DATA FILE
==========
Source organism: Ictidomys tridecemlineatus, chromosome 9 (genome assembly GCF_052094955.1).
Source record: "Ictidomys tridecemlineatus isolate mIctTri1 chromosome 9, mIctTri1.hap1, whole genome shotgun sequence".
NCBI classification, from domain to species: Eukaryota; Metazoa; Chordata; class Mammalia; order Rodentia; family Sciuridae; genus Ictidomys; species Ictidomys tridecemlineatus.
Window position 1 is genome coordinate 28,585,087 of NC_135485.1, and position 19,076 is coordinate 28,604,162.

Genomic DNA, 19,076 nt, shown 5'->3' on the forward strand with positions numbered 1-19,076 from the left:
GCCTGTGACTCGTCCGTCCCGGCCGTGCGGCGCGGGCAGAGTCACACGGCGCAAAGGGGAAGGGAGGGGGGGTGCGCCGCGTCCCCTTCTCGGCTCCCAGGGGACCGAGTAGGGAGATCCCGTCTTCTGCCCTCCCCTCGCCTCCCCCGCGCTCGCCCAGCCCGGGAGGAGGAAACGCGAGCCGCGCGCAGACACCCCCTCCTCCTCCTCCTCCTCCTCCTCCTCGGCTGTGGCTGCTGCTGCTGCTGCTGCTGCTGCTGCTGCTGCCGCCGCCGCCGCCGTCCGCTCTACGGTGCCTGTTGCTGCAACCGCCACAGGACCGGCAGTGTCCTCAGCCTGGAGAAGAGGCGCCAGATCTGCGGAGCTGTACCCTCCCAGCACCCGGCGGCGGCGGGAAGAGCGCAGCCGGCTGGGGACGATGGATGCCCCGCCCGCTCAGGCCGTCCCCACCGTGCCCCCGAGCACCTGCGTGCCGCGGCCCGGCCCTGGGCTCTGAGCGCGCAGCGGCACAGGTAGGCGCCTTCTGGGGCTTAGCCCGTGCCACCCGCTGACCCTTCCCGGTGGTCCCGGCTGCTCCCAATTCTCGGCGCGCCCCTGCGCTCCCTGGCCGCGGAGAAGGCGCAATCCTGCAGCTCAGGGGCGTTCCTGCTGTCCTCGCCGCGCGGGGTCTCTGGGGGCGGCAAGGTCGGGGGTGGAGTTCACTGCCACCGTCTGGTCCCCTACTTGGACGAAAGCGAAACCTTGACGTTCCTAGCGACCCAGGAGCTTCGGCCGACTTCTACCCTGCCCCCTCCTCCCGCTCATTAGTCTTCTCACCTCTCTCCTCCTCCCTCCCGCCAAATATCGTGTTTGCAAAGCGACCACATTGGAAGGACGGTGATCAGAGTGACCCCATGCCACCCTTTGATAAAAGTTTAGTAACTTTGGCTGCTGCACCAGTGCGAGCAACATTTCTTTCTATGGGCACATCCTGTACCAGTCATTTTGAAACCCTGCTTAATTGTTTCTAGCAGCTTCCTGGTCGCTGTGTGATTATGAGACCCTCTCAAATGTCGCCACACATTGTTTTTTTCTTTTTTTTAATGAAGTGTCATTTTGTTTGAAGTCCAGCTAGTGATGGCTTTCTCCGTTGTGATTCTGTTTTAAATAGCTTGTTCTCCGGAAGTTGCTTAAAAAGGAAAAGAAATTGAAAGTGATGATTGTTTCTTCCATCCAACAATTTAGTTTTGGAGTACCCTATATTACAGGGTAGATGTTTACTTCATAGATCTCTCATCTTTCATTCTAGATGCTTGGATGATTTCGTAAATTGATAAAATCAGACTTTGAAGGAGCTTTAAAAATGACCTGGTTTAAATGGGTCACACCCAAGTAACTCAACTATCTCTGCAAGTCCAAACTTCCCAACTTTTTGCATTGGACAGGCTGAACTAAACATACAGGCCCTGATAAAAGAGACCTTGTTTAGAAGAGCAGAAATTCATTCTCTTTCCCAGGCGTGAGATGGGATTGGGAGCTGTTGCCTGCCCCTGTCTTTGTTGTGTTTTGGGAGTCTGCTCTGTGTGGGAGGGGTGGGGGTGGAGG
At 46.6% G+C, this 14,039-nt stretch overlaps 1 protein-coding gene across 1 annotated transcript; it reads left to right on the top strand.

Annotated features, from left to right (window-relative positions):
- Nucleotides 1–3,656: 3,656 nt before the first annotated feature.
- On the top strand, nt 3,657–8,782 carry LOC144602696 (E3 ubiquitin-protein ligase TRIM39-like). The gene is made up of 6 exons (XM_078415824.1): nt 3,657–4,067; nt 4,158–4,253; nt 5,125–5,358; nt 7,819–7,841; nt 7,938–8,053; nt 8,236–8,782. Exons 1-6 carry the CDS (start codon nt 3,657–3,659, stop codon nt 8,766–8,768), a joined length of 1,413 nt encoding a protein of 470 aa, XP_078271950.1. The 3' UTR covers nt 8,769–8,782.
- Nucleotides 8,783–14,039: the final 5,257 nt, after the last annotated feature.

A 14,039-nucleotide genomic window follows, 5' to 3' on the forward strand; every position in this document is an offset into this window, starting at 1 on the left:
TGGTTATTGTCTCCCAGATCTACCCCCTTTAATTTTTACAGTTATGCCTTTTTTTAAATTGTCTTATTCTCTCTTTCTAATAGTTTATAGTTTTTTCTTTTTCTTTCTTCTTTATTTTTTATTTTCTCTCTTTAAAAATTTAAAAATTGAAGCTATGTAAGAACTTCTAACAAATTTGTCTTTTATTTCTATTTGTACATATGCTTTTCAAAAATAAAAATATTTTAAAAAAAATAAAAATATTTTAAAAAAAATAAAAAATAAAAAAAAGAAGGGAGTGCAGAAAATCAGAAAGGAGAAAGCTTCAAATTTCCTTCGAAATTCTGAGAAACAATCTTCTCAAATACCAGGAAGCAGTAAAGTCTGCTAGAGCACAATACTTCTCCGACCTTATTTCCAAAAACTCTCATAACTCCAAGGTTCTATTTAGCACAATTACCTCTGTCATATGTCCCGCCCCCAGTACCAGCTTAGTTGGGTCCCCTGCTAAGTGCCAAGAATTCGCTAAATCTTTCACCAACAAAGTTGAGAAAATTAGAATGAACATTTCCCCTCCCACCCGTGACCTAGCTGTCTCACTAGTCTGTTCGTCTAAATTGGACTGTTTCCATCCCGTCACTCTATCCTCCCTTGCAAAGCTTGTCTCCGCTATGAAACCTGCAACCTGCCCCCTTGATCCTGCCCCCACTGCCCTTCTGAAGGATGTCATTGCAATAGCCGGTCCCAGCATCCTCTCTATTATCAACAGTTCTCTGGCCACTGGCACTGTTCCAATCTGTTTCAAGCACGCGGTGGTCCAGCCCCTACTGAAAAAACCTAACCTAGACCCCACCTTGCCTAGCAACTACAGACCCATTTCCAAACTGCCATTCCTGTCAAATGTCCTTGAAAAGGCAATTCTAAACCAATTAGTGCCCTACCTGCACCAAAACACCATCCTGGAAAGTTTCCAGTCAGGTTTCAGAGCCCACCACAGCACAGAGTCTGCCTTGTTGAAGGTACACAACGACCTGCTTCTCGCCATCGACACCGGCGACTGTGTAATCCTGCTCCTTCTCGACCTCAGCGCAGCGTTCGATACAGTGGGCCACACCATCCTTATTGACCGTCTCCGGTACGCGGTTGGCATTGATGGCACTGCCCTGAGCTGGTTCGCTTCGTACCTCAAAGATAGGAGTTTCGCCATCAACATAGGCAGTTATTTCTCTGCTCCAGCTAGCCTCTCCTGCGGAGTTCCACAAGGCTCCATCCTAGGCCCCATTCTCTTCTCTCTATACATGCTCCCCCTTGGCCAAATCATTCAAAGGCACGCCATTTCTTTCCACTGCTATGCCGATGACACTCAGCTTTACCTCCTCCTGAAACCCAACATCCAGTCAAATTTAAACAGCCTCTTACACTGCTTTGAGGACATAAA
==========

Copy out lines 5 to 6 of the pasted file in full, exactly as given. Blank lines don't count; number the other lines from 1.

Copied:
Genomic DNA, 19,076 nt, shown 5'->3' on the forward strand with positions numbered 1-19,076 from the left:
GCCTGTGACTCGTCCGTCCCGGCCGTGCGGCGCGGGCAGAGTCACACGGCGCAAAGGGGAAGGGAGGGGGGGTGCGCCGCGTCCCCTTCTCGGCTCCCAGGGGACCGAGTAGGGAGATCCCGTCTTCTGCCCTCCCCTCGCCTCCCCCGCGCTCGCCCAGCCCGGGAGGAGGAAACGCGAGCCGCGCGCAGACACCCCCTCCTCCTCCTCCTCCTCCTCCTCCTCGGCTGTGGCTGCTGCTGCTGCTGCTGCTGCTGCTGCTGCTGCCGCCGCCGCCGCCGTCCGCTCTACGGTGCCTGTTGCTGCAACCGCCACAGGACCGGCAGTGTCCTCAGCCTGGAGAAGAGGCGCCAGATCTGCGGAGCTGTACCCTCCCAGCACCCGGCGGCGGCGGGAAGAGCGCAGCCGGCTGGGGACGATGGATGCCCCGCCCGCTCAGGCCGTCCCCACCGTGCCCCCGAGCACCTGCGTGCCGCGGCCCGGCCCTGGGCTCTGAGCGCGCAGCGGCACAGGTAGGCGCCTTCTGGGGCTTAGCCCGTGCCACCCGCTGACCCTTCCCGGTGGTCCCGGCTGCTCCCAATTCTCGGCGCGCCCCTGCGCTCCCTGGCCGCGGAGAAGGCGCAATCCTGCAGCTCAGGGGCGTTCCTGCTGTCCTCGCCGCGCGGGGTCTCTGGGGGCGGCAAGGTCGGGGGTGGAGTTCACTGCCACCGTCTGGTCCCCTACTTGGACGAAAGCGAAACCTTGACGTTCCTAGCGACCCAGGAGCTTCGGCCGACTTCTACCCTGCCCCCTCCTCCCGCTCATTAGTCTTCTCACCTCTCTCCTCCTCCCTCCCGCCAAATATCGTGTTTGCAAAGCGACCACATTGGAAGGACGGTGATCAGAGTGACCCCATGCCACCCTTTGATAAAAGTTTAGTAACTTTGGCTGCTGCACCAGTGCGAGCAACATTTCTTTCTATGGGCACATCCTGTACCAGTCATTTTGAAACCCTGCTTAATTGTTTCTAGCAGCTTCCTGGTCGCTGTGTGATTATGAGACCCTCTCAAATGTCGCCACACATTGTTTTTTTCTTTTTTTTAATGAAGTGTCATTTTGTTTGAAGTCCAGCTAGTGATGGCTTTCTCCGTTGTGATTCTGTTTTAAATAGCTTGTTCTCCGGAAGTTGCTTAAAAAGGAAAAGAAATTGAAAGTGATGATTGTTTCTTCCATCCAACAATTTAGTTTTGGAGTACCCTATATTACAGGGTAGATGTTTACTTCATAGATCTCTCATCTTTCATTCTAGATGCTTGGATGATTTCGTAAATTGATAAAATCAGACTTTGAAGGAGCTTTAAAAATGACCTGGTTTAAATGGGTCACACCCAAGTAACTCAACTATCTCTGCAAGTCCAAACTTCCCAACTTTTTGCATTGGACAGGCTGAACTAAACATACAGGCCCTGATAAAAGAGACCTTGTTTAGAAGAGCAGAAATTCATTCTCTTTCCCAGGCGTGAGATGGGATTGGGAGCTGTTGCCTGCCCCTGTCTTTGTTGTGTTTTGGGAGTCTGCTCTGTGTGGGAGGGGTGGGGGTGGAGG